Presentation on theme: "Data Services Cross Training for Librarians A Report on UC Berkeley's Data Boot Camp 2008 Harrison Dekker IASSIST 2009 - Tampere, Finland 27 May, 2009."— Presentation transcript:
Data Services Cross Training for Librarians A Report on UC Berkeley's Data Boot Camp 2008 Harrison Dekker IASSIST 2009 - Tampere, Finland 27 May, 2009
Cross Training Helps patrons/customers/clients in the long run, as employees are empowered to answer questions about the entire organization. Requires staff to re-evaluate the reasons and methods for accomplishing their work; inefficient methods, outdated techniques and bureaucratic drift are challenged, if not eliminated. Raises an awareness of what other departments do. Routine scheduling is enhanced with the ability to move staff about the "Operation". Better coverage, increased flexibility and ability to cope with unexpected absences, emergencies, illness, etc. Can increase the "employability" of staff who have the opportunity to train in areas they were not originally hired for. from Wikipedia - http://en.wikipedia.org/wiki/Cross-training_(business)
Our Goals Prepare staff to deliver data services in their own libraries Promote the Data Lab Improve awareness of the breadth/scope of data services Acquaint library staff with key non-library data service providers Promote collegiality and fix past "gatekeeper" practices Identify potential "adjunct" staff for new Data Lab
Participants Trainers: Harrison Dekker - Head of Library Data Lab Jon Stiles - UC DATA Susan Grand - UC DATA Trainees: 9 library participants - Law (2), Institute of Government Studies, Agricultural Economics, Environmental Design Library, Earth Sciences (2), Education and Psychology, International and Area Studies, Data Lab 2 other staff attended week-long ICPSR Social Sciences Data Services Workshop
Course Overview 16 hrs of instruction - 12 hrs classroom + 4 self-study hands-on training in data reference and technical aspects of delivering data services. In depth attention given to special U.S. Census data products, IPUMS, National Historic GIS, Current Population Survey, and ICPSR. Cover the standard types of social science data, e.g. longitudinal, survey, aggregated vs. microdata. Brief introduction to various web and desktop software applications used to retrieve and manipulate data sets.
Day 1 1.Overview (Jon) o History and evolution of data services, types of services o Key issues - metadata, preservation, secondary analysis 2.Types of Data (Harrison) o discussion and illustrative examples of: microdata vs. aggregated data, administrative vs. survey (including types of surveys), economic/financial data, geospatial data o Must-know resources: CPS, PUMS, GSS, NHGIS, IPUMS Day 2 1.Statistical literacy o interpreting tables, crosstabs, central tendencies, dispersion, weighting (Jon) 2.Data formats and data analysis technology (Harrison) o file format issues, data manipulation vs. data analysis, web-based vs desktop application, open-source vs proprietary software 3.Data reference interview. Syllabus - Week 1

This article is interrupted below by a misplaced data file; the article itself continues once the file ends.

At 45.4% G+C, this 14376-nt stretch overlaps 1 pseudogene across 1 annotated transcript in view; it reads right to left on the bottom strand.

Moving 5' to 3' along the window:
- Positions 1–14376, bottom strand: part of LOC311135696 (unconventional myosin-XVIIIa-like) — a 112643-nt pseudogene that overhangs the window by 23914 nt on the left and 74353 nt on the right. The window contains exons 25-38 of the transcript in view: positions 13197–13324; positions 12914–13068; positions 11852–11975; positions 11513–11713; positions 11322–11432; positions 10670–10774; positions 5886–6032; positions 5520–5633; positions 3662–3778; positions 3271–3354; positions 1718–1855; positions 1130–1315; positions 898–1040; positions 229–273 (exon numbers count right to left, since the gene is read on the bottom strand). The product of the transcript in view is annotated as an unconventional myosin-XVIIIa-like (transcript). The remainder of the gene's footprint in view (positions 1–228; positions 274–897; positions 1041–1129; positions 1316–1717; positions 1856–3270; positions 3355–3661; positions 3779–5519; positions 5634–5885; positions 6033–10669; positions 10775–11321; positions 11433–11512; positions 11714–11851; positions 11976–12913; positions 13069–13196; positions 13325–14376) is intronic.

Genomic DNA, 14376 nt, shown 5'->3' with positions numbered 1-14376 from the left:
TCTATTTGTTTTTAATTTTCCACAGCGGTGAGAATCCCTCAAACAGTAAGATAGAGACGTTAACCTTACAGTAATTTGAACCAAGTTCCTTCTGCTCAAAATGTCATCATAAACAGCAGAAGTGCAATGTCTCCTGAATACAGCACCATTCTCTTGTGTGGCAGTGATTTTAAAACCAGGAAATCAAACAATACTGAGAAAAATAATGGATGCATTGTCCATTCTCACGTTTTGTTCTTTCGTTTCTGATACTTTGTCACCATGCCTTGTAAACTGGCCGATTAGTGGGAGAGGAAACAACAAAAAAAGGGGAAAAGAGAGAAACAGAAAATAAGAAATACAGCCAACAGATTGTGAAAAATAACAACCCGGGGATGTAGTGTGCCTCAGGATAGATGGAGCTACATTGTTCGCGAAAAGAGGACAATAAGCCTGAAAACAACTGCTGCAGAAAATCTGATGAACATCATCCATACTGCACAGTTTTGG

Day 3 1.Data Archives (Jon) o how to search, navigate, and retrieve data from ICSPR/Roper/..., understanding and using a codebook o strategies for finding archived data on the web 2.Demos of web-based data analysis and search tools o SDA, DataFerrett, DataVerse (distribute SPSS/Stata/StatTransfer exercises) (Harrison) o searching for data on the web Day 4 1.UC Berkeley overview o Role and structure of IS&T Data Services, Campus GIS services, SSCL and other department labs, Statistical consulting service, Learning resources o UC produced/hosted data: Statewide Database, Field Polls, Human Mortality Database, CDRiP 2.Collaboration discussion, future directions, Library Data Lab role 3.Other issues. Syllabus - Week 2
Outcomes Four day format prevented some staff from participating Followup assessments were good - (contact me for a copy of the survey results) More coverage of economic data sources would be helpful Statistical literacy aspect of the class was the most challenging
"Data Boot camp really opened my eyes about the nitty gritty of social science data. Though I didn't come out of it feeling proficient working with data, it gave me a basic understanding of the process. This has allowed me to discuss my users' data needs with them which has both improved my ability to find the data they need and to refer them effectively for assistance with data resources on campus."
Future Directions Ongoing one-off in-house workshops on data sources and technology Broader audience: Workshops or for-credit courses(Berkeley, SJSU...) Address other emerging data and technology training needs like GIS, data curation, visualization Contact: Harrison Dekker email@example.com